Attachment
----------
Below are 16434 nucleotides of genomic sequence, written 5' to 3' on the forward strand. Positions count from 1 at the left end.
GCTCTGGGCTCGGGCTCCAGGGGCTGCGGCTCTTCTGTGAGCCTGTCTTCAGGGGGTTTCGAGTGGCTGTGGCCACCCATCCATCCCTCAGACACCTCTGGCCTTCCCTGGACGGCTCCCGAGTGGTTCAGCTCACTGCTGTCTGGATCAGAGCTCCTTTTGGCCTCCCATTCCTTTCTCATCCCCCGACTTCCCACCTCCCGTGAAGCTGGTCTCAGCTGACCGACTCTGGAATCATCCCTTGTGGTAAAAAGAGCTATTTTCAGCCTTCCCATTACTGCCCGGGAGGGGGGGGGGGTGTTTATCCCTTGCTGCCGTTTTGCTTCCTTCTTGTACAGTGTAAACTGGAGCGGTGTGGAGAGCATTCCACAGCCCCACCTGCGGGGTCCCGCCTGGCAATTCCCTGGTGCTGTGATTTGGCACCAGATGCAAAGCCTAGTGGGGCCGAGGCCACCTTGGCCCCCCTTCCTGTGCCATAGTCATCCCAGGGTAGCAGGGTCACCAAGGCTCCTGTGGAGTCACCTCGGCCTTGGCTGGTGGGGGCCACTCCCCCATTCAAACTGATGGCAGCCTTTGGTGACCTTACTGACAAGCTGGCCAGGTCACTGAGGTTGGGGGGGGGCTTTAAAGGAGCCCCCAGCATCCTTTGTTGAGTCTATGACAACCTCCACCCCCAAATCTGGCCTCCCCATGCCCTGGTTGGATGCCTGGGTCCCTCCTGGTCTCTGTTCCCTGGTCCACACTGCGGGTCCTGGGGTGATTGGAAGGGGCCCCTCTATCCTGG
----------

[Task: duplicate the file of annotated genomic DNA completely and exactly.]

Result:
Below are 16434 nucleotides of genomic sequence, written 5' to 3' on the forward strand. Positions count from 1 at the left end.
GCTCTGGGCTCGGGCTCCAGGGGCTGCGGCTCTTCTGTGAGCCTGTCTTCAGGGGGTTTCGAGTGGCTGTGGCCACCCATCCATCCCTCAGACACCTCTGGCCTTCCCTGGACGGCTCCCGAGTGGTTCAGCTCACTGCTGTCTGGATCAGAGCTCCTTTTGGCCTCCCATTCCTTTCTCATCCCCCGACTTCCCACCTCCCGTGAAGCTGGTCTCAGCTGACCGACTCTGGAATCATCCCTTGTGGTAAAAAGAGCTATTTTCAGCCTTCCCATTACTGCCCGGGAGGGGGGGGGGGTGTTTATCCCTTGCTGCCGTTTTGCTTCCTTCTTGTACAGTGTAAACTGGAGCGGTGTGGAGAGCATTCCACAGCCCCACCTGCGGGGTCCCGCCTGGCAATTCCCTGGTGCTGTGATTTGGCACCAGATGCAAAGCCTAGTGGGGCCGAGGCCACCTTGGCCCCCCTTCCTGTGCCATAGTCATCCCAGGGTAGCAGGGTCACCAAGGCTCCTGTGGAGTCACCTCGGCCTTGGCTGGTGGGGGCCACTCCCCCATTCAAACTGATGGCAGCCTTTGGTGACCTTACTGACAAGCTGGCCAGGTCACTGAGGTTGGGGGGGGGCTTTAAAGGAGCCCCCAGCATCCTTTGTTGAGTCTATGACAACCTCCACCCCCAAATCTGGCCTCCCCATGCCCTGGTTGGATGCCTGGGTCCCTCCTGGTCTCTGTTCCCTGGTCCACACTGCGGGTCCTGGGGTGATTGGAAGGGGCCCCTCTATCCTGG